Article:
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Flames reach small seaside town of La Conchita, sending evacuation holdouts fleeing

Flames reach small seaside town of La Conchita, sending evacuation holdouts fleeing
A scared and confused resident can't find her ride as the Thomas fire approaches the town of La Conchita early Thursday morning. (Wally Skalij / Los Angeles Times)

The Thomas fire rampaged toward La Conchita early Thursday, sending some holdouts who had defied evacuation orders fleeing the small seaside town.

Shortly before 2 a.m., flames rolled down the hillside just off the 101 Freeway, near Faria Beach Park, before jumping northbound lanes and igniting weeds in the center divider. Drivers swerved to avoid the flickering flames, with smoke making it hard to see farther than a few feet at times.

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Visibility problems triggered a full shutdown of the freeway, according to the California Highway Patrol's online incident log.

Authorities said they'd been to the neighborhood — where there's only one way in and one way out — twice ordering people to leave, telling them it was too dangerous to stay.

"We're going to do a drive-by out there ourselves," Ventura County Sheriff's Capt. Garo Kuredjian said early Thursday. It wasn't clear whether flames had reached homes.

The town, a few miles from Carpinteria, is surrounded by dry chaparral and other vegetation that has not burned for decades. Two-story and single-story homes sit along the base of the hillsides. The buildings sit next to each other with very little space in between.

A resident tries to battle a shrub fire as the Thomas fire burns in the town of La Conchita early Thursday morning.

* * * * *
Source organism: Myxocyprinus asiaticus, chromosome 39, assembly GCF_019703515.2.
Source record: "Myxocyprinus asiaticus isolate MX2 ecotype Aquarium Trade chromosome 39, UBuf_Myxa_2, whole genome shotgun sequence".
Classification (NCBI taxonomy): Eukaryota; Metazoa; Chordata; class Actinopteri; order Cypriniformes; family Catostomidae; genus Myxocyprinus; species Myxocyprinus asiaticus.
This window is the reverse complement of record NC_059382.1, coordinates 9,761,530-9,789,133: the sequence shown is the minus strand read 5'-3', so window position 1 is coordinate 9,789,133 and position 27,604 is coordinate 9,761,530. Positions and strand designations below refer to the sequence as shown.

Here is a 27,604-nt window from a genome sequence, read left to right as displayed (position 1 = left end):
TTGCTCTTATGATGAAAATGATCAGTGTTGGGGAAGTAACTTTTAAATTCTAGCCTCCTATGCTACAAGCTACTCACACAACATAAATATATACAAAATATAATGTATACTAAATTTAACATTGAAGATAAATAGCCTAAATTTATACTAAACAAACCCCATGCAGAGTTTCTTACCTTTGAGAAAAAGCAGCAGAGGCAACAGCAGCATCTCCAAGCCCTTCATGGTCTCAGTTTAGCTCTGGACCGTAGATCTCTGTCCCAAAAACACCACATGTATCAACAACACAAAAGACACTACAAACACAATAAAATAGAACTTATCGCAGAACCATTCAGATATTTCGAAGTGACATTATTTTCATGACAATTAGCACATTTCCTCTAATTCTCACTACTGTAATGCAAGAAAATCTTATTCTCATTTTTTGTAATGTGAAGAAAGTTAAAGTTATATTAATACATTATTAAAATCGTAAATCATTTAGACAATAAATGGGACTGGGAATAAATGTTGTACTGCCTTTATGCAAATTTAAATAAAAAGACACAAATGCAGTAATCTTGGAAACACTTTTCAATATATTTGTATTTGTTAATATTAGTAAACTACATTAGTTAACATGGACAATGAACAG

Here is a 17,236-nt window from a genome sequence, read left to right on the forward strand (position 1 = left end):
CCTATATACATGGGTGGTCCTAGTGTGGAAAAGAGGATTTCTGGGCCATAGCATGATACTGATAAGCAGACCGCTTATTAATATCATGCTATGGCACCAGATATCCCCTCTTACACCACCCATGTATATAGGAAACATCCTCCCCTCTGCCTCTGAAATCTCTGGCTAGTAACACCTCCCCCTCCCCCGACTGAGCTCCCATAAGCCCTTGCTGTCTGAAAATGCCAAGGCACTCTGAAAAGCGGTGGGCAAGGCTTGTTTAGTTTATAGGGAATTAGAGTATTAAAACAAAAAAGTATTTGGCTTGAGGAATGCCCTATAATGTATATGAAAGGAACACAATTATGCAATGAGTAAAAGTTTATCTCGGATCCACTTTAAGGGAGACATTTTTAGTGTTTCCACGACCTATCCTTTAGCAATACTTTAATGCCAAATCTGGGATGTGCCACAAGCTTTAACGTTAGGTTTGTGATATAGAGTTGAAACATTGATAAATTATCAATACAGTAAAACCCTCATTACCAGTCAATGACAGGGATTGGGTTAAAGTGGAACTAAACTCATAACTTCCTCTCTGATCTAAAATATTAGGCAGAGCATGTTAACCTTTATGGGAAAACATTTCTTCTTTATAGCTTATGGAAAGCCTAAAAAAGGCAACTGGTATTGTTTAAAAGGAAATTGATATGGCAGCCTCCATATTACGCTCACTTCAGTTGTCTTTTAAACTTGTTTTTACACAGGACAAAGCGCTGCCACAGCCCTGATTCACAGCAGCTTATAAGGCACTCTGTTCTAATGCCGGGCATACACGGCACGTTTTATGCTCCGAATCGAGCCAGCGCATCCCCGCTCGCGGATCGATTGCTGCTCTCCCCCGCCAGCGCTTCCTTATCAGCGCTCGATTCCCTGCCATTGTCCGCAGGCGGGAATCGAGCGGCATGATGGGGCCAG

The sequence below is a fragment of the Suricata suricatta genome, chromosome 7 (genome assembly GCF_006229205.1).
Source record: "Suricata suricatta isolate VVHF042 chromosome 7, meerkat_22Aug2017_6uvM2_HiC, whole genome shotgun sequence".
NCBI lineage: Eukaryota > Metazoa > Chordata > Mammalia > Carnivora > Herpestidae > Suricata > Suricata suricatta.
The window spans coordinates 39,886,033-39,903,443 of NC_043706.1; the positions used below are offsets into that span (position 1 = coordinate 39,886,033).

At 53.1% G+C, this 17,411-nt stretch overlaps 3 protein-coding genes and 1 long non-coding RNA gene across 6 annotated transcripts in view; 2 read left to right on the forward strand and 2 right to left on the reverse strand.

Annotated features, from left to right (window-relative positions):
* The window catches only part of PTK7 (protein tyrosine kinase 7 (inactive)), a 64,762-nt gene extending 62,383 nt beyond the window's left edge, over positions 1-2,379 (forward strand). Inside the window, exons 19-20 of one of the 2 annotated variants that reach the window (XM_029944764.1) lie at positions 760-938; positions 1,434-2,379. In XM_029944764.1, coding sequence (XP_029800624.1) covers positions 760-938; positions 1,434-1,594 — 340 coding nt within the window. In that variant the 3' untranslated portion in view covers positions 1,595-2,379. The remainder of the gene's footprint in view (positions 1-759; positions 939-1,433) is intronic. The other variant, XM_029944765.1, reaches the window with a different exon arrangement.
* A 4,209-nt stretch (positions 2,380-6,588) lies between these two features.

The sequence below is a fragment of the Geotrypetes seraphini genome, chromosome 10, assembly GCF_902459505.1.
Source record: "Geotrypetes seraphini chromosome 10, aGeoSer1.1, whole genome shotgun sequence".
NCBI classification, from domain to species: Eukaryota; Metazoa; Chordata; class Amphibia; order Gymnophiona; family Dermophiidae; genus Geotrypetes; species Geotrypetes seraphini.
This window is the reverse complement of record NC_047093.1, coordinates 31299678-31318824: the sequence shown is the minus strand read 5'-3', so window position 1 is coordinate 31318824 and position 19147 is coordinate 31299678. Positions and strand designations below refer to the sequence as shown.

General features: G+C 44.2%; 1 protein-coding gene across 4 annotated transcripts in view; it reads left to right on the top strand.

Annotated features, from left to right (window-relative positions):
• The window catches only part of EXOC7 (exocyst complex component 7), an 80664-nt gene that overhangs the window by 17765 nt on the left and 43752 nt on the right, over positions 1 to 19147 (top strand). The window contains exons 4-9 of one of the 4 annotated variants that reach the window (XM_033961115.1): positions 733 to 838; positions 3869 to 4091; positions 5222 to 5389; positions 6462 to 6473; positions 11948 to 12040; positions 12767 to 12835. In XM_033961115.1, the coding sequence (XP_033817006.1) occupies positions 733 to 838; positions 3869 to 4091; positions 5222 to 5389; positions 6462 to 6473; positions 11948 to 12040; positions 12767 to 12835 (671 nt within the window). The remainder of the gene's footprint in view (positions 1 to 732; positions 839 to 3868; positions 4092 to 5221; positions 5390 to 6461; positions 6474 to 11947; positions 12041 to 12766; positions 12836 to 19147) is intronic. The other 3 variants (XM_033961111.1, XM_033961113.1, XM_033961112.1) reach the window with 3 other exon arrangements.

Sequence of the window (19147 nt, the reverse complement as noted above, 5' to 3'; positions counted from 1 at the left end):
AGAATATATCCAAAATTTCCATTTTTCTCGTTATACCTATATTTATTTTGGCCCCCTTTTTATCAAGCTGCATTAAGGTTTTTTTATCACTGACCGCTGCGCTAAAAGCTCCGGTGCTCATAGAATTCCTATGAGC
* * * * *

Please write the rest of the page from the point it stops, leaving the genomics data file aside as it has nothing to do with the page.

A resident tries to battle a shrub fire as the Thomas fire burns in the town of La Conchita early Thursday morning. (Wally Skalij / Los Angeles Times)

As the Thomas fire grew near, some residents watered down their roofs, and others packed up cars and trucks. A few focused on getting their horses out of a nearby stable.

This isn't the first time the town of a few hundred people has been rocked by a disaster. In 2005, 400,000 tons of mud slid down the bluff behind La Conchita, killing seven adults and three children. A decade earlier, the hill collapsed and destroyed nine homes.

As the fire burned around the beach community, homemade sprinklers connected to the roofs of homes were left on to protect against blowing embers.

Among them was the home of Jesus Perez, 43, who used PVC piping and a Rain Bird to install the sprinkler on the roof.

"It took me four hours to make it," he said.

Perez said it was important to do everything he could to protect his home for his wife and three kids.

"I just don't want to lose my house," he said.

Twitter: @AleneTchek

Vives reported from La Conchita, Tchekmedyian from Los Angeles.

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